NEW ORLEANS -- After a long-brewing battle over cuts to his office, Criminal District Court Clerk Arthur Morrell claimed victory Wednesday after an appeals court ordered Mayor Mitch Landrieu to restore money that was slashed from the clerk’s budget.
In a unanimous 12-page decision, The Fourth Circuit Court of Appeal ruled Wednesday that the clerk’s office is controlled by state law, therefore, the city cannot cut salaries or services without the consent of the Legislature.
Clerk of Criminal Court Arthur Morrell sued the city last October after his budget was cut about $140,000 when Landrieu ordered 3.8 percent cuts for most departments.
The city won the first round in the case when Civil Court Judge Sidney Cates IV ruled that it did not abuse its discretion by including the clerk’s office in the across-the-board cuts.
But the legal battle boiled over several times as Morrell appealed the decision, at one point shutting down a section of court for two days due to what Morrell called a staffing crisis brought on by his inability to hire new employees.
Before that, Morrell said he was forced to ask the city for emergency supplies when his office ran out of paper.
The Fourth Circuit’s ruling is retroactive, so the Morrell’s attorney believes the city is now on the hook to restore at least $140,000 to the clerk’s $3.7 million budget.
“We’re pleased with the ruling, but not surprised because the law is clear,” said Madro Banderies, an attorney for the clerk’s office.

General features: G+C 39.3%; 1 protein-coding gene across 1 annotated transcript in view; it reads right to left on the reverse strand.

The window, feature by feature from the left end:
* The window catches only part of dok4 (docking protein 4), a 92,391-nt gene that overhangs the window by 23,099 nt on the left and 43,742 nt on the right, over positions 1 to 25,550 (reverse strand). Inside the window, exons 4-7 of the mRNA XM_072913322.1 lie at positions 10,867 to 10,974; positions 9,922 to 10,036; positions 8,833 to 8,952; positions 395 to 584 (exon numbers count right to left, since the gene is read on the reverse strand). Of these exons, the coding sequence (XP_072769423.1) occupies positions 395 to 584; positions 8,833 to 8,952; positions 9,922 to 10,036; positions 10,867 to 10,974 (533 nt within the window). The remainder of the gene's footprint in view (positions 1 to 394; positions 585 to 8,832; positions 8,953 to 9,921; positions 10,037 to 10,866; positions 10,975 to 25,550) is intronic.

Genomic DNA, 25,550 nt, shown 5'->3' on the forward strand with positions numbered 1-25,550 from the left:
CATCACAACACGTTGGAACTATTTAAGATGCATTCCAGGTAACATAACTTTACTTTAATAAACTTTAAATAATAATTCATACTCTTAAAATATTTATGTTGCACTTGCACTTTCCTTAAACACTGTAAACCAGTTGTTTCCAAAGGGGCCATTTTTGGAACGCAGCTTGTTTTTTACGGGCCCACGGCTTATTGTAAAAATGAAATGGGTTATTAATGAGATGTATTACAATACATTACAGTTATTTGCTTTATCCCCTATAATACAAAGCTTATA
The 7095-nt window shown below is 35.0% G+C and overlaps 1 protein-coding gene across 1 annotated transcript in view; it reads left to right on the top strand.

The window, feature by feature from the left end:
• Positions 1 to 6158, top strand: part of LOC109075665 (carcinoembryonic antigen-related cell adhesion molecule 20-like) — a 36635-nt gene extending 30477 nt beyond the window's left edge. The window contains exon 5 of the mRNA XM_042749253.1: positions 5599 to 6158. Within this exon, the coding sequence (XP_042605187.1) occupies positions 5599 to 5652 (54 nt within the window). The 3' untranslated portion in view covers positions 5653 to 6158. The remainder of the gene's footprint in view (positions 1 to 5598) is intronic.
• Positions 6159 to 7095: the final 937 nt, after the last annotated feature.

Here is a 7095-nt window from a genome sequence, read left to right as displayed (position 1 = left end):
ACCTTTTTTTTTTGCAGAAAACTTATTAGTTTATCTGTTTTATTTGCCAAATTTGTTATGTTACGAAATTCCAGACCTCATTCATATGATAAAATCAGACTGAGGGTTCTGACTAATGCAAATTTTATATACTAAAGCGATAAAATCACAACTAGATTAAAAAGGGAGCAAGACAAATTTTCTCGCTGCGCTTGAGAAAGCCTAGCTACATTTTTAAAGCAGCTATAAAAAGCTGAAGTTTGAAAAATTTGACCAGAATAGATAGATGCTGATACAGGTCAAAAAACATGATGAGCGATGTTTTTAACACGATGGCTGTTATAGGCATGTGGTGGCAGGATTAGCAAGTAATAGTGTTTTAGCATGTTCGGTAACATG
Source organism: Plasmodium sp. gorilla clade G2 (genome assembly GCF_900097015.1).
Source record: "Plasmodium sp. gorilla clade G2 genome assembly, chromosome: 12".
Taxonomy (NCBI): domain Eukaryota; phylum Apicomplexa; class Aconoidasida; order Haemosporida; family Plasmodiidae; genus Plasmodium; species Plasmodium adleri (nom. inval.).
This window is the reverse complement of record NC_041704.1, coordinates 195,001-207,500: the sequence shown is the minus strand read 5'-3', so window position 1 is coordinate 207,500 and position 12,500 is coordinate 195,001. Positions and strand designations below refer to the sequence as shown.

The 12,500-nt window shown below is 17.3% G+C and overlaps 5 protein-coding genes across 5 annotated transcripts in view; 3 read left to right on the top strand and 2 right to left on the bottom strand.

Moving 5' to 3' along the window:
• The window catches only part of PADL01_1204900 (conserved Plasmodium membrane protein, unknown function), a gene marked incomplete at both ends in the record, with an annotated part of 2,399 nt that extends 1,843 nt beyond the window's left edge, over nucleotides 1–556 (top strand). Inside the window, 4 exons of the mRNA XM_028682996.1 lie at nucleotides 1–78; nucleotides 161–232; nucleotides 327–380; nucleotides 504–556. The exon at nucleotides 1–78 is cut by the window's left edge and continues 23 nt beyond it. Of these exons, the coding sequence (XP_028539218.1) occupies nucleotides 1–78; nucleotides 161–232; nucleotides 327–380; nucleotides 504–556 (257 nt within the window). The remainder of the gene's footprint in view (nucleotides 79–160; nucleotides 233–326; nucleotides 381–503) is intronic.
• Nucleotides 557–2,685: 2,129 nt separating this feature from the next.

Banderies said that a new law adopted by the Legislature on July 1 strengthened the clerk’s status as a state office.
The new law, authored by state Sen. Edwin Murray, D-New Orleans, is quoted by the appeals court:
“The amounts to be appropriated and paid by the city of New Orleans for expenses, including salaries and maintenance of constitutional officers, their deputies, subordinates, and employees shall not be reduced by the city of New Orleans without the consent of the legislature.”
The appeals court decision, written by Judge Terri Love and signed Dennis Bagneris and James McKay III, states that the clerk’s status as a state office was already established by the Legislature and that the new law serves to “clarify the City’s duty to pay the appropriated funding of the Clerk’s Office as mandated by state statutes.”
The city, however, disagrees with Morrell’s interpretation of the Fourth Circuit reversal.
In a statement, city spokesman Tyler Gamble wrote, “The Court remanded the matter to Judge Cates to consider the case in light of the new legislation. The ruling does not require the city to pay the $140,000 and there is nothing to appeal at this point.”
The city’s position seems to set the stage for future legal skirmishes between City Hall and the clerks’ office.
“The City believes it has met its legal obligation to provide funding to the Clerk of Court,” Gamble wrote, “and has the authority through the City Charter to take action to ensure the Clerk's office operates within its budget.”